Nathan Ince

Canadian leaders today would certainly refer to the United States as one of their most important allies. But anti-American sentiment in Canada has a long history. This paper examines the evolution of anti-Americanism in Canada from 1812 to 1891, and puts forward the argument that the origins of Canadian anti-Americanism has its roots as a survival mechanism, used by Canadians as an idea to rally behind when facing threats, both economic and militarily, from a much larger and powerful republic to the south. Whether it was during the war of 1812, or the Fenian raids decades later, anti-American sentiment among Canadians was an expression of Canada’s desire to remain independent from the United States when facing threats, real or perceived, to its sovereignty. As a young country, lacking a true national consciousness, anti-Americanism was also used to remedy this, differentiating what it was to be a Canadian from American. The anti-American sentiment from this period raises important questions for the present.

Les politiciens canadiens d’aujourd’hui font souvent référence aux Américains comme à leurs alliés les plus importants. Pourtant, des sentiments anti-américains ont une longue histoire au Canada. Cet article analyse l’évolution de ce sentiment entre 1812 et 1891, et soutien que l’anti-américanisme canadien a ses origines dans un mécanisme de survivance. Que ce soit pendant la guerre de 1812 ou les raids Fenians, l’anti-américanisme a toujours été une façon d’exprimer le désir du Canada de rester indépendant des États-Unis face aux menaces, perçues ou réelles, en regard de sa souveraineté. Dans un pays jeune sans conscience nationale développée, l’anti-américanisme a permis aux Canadiens de se différencier à défaut de se définir. L’anti-américanisme de cette période soulève plusieurs questions encore importantes dans notre monde contemporain.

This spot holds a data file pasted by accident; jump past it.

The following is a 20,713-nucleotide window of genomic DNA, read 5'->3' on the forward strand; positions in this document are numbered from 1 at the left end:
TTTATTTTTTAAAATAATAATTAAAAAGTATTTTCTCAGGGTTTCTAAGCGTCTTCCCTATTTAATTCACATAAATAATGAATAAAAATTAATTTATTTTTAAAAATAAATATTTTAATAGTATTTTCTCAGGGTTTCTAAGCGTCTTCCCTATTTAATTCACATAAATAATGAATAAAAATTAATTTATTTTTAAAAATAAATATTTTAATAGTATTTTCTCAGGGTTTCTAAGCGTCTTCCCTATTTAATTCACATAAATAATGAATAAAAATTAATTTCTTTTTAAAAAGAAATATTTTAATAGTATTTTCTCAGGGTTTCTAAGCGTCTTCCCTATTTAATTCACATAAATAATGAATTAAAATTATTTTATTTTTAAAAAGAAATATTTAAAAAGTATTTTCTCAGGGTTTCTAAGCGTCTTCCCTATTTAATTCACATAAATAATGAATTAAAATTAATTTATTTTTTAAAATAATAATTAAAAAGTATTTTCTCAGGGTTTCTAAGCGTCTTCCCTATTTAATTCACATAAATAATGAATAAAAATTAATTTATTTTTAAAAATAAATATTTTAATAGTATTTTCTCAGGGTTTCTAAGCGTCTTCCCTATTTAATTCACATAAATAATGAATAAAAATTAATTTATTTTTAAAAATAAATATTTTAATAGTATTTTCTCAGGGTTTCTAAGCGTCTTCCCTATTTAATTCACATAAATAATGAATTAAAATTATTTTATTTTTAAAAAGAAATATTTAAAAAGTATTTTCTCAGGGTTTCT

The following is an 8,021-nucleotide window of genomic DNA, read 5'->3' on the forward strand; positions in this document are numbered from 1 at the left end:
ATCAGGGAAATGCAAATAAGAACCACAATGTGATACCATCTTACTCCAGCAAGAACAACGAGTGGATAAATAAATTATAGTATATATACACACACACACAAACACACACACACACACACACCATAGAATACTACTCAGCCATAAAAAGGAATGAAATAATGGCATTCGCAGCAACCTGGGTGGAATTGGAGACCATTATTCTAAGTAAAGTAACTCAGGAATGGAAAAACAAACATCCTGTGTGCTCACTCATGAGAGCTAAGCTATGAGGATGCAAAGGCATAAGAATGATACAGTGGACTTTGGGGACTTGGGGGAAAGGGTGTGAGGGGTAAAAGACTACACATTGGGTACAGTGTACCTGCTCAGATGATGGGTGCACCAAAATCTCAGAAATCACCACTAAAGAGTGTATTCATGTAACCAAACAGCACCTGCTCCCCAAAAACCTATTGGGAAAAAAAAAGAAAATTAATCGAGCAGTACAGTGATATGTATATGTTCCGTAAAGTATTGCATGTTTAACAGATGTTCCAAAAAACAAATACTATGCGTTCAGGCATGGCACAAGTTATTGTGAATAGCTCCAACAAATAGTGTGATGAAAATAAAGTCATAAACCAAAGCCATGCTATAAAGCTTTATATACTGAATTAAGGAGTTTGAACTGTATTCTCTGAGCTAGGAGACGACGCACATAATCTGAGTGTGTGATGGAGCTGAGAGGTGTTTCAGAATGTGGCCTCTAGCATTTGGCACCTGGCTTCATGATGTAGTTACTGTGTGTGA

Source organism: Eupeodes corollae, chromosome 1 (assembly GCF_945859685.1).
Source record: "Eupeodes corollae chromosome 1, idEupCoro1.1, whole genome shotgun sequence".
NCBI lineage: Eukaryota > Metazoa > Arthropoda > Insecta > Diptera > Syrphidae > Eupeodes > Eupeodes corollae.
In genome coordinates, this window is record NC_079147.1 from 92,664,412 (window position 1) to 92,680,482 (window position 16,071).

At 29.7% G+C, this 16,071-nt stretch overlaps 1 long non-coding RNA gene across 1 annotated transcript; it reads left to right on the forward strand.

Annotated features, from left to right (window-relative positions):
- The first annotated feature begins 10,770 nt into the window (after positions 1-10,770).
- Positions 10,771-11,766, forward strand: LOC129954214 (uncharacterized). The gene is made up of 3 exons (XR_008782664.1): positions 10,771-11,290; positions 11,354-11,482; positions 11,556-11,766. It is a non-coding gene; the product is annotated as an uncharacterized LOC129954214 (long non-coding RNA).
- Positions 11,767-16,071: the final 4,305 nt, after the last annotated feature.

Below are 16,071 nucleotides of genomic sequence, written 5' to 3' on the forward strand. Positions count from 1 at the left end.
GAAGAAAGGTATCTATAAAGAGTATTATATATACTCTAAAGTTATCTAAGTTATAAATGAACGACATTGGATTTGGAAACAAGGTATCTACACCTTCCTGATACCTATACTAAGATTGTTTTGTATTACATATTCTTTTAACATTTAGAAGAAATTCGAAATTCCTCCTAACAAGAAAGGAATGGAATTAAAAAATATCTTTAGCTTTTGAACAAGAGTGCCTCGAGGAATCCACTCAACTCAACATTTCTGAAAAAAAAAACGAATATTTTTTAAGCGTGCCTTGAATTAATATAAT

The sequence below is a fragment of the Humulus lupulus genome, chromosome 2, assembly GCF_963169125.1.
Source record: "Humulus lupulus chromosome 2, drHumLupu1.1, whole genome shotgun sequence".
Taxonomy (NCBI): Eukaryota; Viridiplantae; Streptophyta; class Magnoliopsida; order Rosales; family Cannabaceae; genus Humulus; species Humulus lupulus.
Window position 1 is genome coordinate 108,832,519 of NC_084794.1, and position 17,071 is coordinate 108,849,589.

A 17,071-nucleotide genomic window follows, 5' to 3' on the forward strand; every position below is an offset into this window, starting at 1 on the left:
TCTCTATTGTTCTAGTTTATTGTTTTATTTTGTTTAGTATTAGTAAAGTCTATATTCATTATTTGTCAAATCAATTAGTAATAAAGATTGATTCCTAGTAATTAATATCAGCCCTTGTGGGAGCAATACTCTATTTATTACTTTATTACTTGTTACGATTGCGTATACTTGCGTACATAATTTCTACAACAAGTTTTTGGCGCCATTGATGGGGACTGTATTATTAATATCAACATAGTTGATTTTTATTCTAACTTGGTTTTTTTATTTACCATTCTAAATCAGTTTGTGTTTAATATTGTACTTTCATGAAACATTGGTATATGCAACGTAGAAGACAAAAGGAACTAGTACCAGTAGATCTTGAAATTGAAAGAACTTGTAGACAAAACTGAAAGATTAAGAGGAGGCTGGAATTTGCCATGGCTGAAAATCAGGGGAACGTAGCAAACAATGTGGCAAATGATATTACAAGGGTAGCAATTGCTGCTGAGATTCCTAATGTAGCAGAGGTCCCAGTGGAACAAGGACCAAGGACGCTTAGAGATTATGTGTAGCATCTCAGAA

Nathan Ince was born in Hamilton, Ontario, in 1991. After graduating from high school in 2009, he lived a year in Sweden, where he spent his time studying, travelling, and learning the language. He is currently studying political science and history at Carleton University. When not reading or writing, Nathan spends much of his time playing guitar.


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